Moore said he was playing around during a Panthers practice and tried out the move. It worked and he stuck with it.
“It’s kind of weird,” Foreman said. “It’s like he knows exactly where the defender is, even if he didn’t see him. He does this little spin move that he does and he comes up out of it.”
Said Moore: “There are different variations of that. So you’re going to see a lot of it.”
The Bears, of course, want to keep giving him opportunities.
On Sunday, as Fields tried to pull himself out of being “too conservative” like he was against the Packers, there appeared to be at least a couple of plays on which Moore was open but not targeted. He clapped his hands on one of them.
But after the game, Moore was positive about the improvements Fields and the offense made.
“He got better,” Moore said. “I know he wants to be more explosive with it. He’ll probably keep working on it. As long as he has faith in all of us, we’re just going to keep grinding.”
That’s another thing Moore does well.
‘Create the future’
Moore said Tyler Scott has forgiven him, but in the moment the rookie receiver was “freaking out.”
Moore wanted to take the wide receivers out to dinner during the Bears’ preseason trip to Indianapolis. He decided to pretend it was Scott’s rookie dinner, an NFL tradition — some call it hazing — in which rookies pay for an expensive meal for the veterans.
Darnell Mooney said Moore and Fields asked the restaurant to boost the bill to more than it was, and when it was passed to Scott, it read $20,501.81. Daurice Fountain’s video on social media shows Scott staring straight-faced at the bill as teammates howled.
“He was terrified,” Moore said.
Moore footed the real bill, and Scott’s teammates got a good laugh. Scott posted video of the prank on social media the next day, saying he “love(s) my unit though.”
“He’s cool now,” Moore said. “He’s good.”
The first thing coaches and teammates say about Moore’s personality is that he’s quiet. Tolbert said Moore doesn’t “hardly talk at all.” Safety Eddie Jackson called him the “silent assassin.”
But he also has a funny side, Mooney said.
“I’m not really a rah-rah guy, but I’m low-key funny and easy to get along with,” Moore said. “I don’t really cause a ruckus or want to have a ruckus around my locker-room presence.”
That may not be the prototypical leader for an NFL locker room, but Moore’s teammates voted him one of four captains for this season along with Fields, Jackson and linebacker Tremaine Edmunds.
Moore, who said during training camp his idea of nice downtime involves “watching movies, eating popcorn, being a regular person,” is comfortable being himself in that role.
“I speak up when it’s needed, but most of the time I just let my actions do the talking and a lot of people follow behind that,” he said. “That’s probably one of the loudest ways I can lead and be a captain for this team.”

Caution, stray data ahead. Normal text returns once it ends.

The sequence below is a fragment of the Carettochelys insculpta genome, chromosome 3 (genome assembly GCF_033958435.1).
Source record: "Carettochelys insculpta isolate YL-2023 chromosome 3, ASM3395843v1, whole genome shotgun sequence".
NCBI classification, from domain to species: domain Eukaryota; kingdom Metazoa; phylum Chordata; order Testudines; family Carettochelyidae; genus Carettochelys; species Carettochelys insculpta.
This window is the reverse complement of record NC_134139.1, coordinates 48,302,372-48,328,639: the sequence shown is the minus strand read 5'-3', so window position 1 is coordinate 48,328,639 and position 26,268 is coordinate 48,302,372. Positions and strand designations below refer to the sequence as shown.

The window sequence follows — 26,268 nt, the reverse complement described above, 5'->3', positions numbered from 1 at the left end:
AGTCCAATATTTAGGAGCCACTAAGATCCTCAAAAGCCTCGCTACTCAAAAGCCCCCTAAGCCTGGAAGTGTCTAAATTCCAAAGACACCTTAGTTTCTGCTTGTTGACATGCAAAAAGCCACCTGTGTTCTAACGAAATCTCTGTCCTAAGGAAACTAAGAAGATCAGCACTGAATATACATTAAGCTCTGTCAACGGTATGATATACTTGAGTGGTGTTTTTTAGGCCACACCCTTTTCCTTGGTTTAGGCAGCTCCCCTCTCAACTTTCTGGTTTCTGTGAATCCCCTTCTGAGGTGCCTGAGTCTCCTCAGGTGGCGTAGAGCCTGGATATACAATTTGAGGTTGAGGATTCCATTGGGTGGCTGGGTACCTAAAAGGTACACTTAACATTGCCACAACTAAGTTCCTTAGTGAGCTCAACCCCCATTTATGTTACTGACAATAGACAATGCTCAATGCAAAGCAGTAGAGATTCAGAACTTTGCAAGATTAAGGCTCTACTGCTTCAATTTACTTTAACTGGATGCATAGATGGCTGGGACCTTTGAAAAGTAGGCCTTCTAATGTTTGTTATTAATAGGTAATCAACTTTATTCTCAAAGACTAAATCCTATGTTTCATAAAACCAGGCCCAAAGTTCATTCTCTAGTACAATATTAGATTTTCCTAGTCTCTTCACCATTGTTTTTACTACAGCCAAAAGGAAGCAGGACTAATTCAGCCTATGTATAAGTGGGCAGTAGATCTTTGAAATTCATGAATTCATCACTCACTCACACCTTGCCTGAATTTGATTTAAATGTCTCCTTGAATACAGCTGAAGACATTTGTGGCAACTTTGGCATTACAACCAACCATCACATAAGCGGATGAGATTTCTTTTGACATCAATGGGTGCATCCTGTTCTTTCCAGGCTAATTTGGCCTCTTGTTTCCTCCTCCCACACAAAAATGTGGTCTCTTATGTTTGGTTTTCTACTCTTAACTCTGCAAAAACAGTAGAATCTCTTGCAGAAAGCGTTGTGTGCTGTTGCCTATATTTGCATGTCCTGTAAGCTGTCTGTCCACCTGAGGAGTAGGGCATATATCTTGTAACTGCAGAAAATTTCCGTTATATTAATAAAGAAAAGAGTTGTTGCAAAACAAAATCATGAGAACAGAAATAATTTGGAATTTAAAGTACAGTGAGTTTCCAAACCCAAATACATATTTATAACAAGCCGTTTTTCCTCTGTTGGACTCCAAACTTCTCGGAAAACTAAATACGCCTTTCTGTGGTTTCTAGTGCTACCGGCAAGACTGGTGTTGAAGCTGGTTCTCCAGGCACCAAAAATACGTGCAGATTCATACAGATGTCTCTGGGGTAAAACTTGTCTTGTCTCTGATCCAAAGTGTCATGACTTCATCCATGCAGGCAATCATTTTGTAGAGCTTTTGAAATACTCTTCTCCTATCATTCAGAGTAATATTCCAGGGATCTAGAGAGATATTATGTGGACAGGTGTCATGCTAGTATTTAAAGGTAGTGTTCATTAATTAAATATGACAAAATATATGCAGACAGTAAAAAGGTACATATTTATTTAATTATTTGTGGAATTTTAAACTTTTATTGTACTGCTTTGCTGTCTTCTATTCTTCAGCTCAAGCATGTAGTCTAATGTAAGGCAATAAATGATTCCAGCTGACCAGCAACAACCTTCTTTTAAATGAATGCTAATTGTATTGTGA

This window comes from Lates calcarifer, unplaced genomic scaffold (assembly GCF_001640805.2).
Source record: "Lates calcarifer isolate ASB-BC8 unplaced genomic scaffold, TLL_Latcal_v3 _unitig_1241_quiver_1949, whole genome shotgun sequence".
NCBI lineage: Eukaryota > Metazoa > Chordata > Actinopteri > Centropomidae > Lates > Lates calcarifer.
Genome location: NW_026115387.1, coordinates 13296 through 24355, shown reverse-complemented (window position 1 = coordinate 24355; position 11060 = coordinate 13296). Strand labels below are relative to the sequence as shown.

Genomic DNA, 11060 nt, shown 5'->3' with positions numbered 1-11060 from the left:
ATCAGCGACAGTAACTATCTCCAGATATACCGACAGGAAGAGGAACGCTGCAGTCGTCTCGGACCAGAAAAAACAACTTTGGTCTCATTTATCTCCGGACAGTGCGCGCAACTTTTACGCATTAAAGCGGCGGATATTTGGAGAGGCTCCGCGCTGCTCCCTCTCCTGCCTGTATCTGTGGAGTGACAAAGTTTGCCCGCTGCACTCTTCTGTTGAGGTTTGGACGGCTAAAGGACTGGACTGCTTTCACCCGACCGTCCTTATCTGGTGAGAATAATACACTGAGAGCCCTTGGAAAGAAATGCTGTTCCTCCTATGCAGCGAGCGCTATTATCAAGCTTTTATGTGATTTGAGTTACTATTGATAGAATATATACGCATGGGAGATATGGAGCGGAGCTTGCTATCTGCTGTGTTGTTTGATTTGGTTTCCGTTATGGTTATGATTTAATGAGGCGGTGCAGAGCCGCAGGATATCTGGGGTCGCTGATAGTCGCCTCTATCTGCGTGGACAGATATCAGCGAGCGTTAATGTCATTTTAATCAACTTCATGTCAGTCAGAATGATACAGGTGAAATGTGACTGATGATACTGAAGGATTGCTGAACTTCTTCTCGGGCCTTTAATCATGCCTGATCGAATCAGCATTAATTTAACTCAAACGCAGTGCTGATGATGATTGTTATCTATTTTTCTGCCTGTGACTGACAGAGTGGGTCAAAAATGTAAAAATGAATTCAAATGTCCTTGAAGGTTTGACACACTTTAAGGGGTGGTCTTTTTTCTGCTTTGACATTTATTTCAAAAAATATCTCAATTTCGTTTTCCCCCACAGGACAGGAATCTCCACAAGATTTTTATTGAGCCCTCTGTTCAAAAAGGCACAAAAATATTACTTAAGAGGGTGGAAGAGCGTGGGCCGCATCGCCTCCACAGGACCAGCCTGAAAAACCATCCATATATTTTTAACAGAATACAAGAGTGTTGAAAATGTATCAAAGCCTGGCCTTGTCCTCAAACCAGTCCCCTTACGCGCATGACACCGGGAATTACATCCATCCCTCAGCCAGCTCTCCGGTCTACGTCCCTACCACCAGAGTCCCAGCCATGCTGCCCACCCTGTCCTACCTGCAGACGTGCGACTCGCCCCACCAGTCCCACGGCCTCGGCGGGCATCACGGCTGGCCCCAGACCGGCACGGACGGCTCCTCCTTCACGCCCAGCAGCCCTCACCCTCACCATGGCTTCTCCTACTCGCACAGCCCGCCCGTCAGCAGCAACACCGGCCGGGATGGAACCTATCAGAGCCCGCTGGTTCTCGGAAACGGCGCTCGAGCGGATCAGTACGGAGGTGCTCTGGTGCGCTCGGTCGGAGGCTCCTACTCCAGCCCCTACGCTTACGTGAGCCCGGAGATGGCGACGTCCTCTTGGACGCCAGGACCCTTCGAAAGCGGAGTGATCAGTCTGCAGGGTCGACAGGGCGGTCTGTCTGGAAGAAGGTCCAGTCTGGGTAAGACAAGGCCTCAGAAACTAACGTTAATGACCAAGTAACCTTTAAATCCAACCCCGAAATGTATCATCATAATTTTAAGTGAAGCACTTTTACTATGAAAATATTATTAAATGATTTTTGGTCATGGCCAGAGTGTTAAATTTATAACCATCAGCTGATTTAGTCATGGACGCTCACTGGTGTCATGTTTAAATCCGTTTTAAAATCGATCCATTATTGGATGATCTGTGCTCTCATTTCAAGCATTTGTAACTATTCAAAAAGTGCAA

Coaches embrace that approach.
When offensive coordinator Luke Getsy was asked why Moore has been able to connect with so many quarterbacks over the years, he said talent is of course a reason but also the mentality, work ethic and time spent with a quarterback.
“You tell him to do something, he’ll do it — whatever it is,” Tolbert said. “DJ, go back and catch some punts. OK. DJ, go block this guy. OK. DJ, go play corner while the other guys run. OK. He’ll jump over there and do it. He don’t say much. He goes over there and does his job.”
But don’t mistake the quiet, agreeable nature for someone who doesn’t have a purpose.
Moore’s purpose is literally written on his body.
He has a collage of tattoos, including a nod to his home city featuring the Philadelphia skyline. One tattoo reads, “Respect the past, create the future.” To Moore, it means honoring the people who came before him and then forging his own legacy with his team.
“That guy is a competitive animal,” Getsy said. “He’s quiet, but he plays hard and he practices hard and he’s a great teammate. He holds himself accountable. When he makes a mistake, he’s the first person to go into that huddle and say, ‘That’s my bad. I was wrong.’ All that stuff stands out for the kind of man that he is.”
When asked what drives him, Moore paused for a moment before starting with his two children: a newborn son and a 3-year-old daughter who became a star of Bears social media in the preseason when the team mic’d her up. The fun of the game was next on Moore’s list. And then his teammates.
“The locker room is what drives you to continue on,” Moore said. “That’s the biggest thing that I feel like everybody across the league would probably say, the locker room. They always want to do the best for the person next to them.”
It’s an anti-diva answer and one that fits with what the Bears observed over the last few months.
As they try to dig themselves out of the 0-2 hole Sunday against the Kansas City Chiefs, Moore will be right there, shovel — and hopefully the football — in hand.